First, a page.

By Leila Hopkins
We tend to think of endangered wildlife as a problem in far-away places. According to the World Wildlife Trust however, Britain is one of the most nature-depleted countries on Earth, with up to 56% of wild species lost in the last 50 years.
One of the main reasons for this decline is the loss of vital habitats, such as wildflower meadows, on which bees and other insects and their predators depend for food. A staggering 97% of Britain’s wildflowers meadows have been lost since WW2.
This is why the insect conservation charity, Buglife, launched its Urban Buzz project in 2016 with the help of Plymouth City Council. The results are now blooming in mini-meadows across the city, from the Derry Cross roundabout, to Pennycomequick, to Marsh Mills, to Drake Circus.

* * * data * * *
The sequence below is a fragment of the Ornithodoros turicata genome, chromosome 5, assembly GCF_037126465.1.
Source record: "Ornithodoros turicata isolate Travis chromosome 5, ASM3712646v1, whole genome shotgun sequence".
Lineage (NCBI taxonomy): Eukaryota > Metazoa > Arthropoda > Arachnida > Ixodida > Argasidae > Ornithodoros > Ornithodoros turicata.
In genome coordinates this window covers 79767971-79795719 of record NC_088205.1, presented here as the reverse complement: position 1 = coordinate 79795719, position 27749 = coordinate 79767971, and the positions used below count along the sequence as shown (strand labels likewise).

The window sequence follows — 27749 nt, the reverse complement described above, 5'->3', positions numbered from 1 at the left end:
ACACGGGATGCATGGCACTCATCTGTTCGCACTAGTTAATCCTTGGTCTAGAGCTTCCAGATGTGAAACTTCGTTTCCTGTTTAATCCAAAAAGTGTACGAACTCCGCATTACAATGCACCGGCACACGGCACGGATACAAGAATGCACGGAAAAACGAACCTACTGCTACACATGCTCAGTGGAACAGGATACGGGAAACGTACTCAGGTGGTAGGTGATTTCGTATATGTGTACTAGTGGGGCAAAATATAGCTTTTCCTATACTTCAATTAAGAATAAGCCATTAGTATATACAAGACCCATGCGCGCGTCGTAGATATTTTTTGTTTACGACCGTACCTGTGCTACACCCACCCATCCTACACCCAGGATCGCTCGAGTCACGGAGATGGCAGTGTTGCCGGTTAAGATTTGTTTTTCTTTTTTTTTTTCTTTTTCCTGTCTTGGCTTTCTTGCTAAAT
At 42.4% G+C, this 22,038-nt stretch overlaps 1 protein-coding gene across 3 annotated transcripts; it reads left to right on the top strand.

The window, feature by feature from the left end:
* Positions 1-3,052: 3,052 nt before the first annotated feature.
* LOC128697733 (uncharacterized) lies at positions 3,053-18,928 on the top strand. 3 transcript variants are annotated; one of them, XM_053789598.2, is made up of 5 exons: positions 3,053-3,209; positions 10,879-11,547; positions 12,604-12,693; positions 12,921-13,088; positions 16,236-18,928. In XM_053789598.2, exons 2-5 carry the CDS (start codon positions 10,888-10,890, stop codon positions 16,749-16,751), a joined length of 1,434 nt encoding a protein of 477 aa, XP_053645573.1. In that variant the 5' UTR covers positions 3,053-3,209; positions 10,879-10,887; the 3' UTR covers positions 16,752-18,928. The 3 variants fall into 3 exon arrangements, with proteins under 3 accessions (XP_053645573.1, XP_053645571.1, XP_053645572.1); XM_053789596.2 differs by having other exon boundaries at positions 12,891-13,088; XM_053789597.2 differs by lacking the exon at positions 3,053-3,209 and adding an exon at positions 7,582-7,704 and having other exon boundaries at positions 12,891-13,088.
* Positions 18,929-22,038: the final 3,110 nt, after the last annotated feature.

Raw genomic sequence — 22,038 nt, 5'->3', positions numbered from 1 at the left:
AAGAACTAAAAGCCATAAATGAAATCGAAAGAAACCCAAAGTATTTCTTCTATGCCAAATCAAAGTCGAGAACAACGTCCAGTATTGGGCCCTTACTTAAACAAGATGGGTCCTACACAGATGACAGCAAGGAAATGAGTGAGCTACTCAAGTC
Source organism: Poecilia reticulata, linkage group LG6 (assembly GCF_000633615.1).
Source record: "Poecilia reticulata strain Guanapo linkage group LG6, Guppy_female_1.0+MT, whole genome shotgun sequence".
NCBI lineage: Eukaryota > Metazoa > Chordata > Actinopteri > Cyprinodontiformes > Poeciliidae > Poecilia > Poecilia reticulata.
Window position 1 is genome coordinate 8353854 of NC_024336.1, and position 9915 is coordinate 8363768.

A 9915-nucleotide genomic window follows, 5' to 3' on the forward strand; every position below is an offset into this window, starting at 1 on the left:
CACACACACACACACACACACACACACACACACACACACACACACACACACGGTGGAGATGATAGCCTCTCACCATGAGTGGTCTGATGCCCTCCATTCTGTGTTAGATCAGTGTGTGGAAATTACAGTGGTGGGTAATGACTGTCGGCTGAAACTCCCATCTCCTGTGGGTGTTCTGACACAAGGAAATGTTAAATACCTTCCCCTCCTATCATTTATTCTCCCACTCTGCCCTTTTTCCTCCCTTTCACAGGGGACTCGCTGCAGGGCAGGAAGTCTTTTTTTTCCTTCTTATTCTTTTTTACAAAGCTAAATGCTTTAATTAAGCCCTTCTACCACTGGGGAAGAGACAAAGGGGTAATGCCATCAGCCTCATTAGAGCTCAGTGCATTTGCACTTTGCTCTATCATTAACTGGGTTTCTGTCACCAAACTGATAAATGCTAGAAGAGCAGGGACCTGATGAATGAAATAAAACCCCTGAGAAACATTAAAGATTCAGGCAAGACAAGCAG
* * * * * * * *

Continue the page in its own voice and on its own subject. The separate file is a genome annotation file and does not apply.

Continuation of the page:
Insects may not have the same crowd appeal as other endangered species (such as polar bears and pandas, whose gradual extinction is more obvious due to their size), but the stark reality is that insects are disappearing eight times faster than mammals, reptiles and birds.
In fact, if insect numbers keep declining at this rate, they will become extinct within the next century. But, why does this matter? As the Buglife charity points out, insects are the backbone of our ecosystem and in the words of David Attenborough, “If we and the rest of the backboned animals were to disappear overnight, the rest of the world would get on pretty well. But if the invertebrates were to disappear, the world’s ecosystems would collapse.”
Buglife’s B-line project aims to act as ‘stepping stones’ for pollinators, by linking a series of pollen-rich sites together and creating a network of insect pathways around the country, with Plymouth acting as a crucial stop on the insects’ tour. So, thanks to Urban Buzz, not only do the bees benefit, but Plymouth citizens can experience wild and beautiful nature on their doorstep.
For more information on Buglife and its aims visit: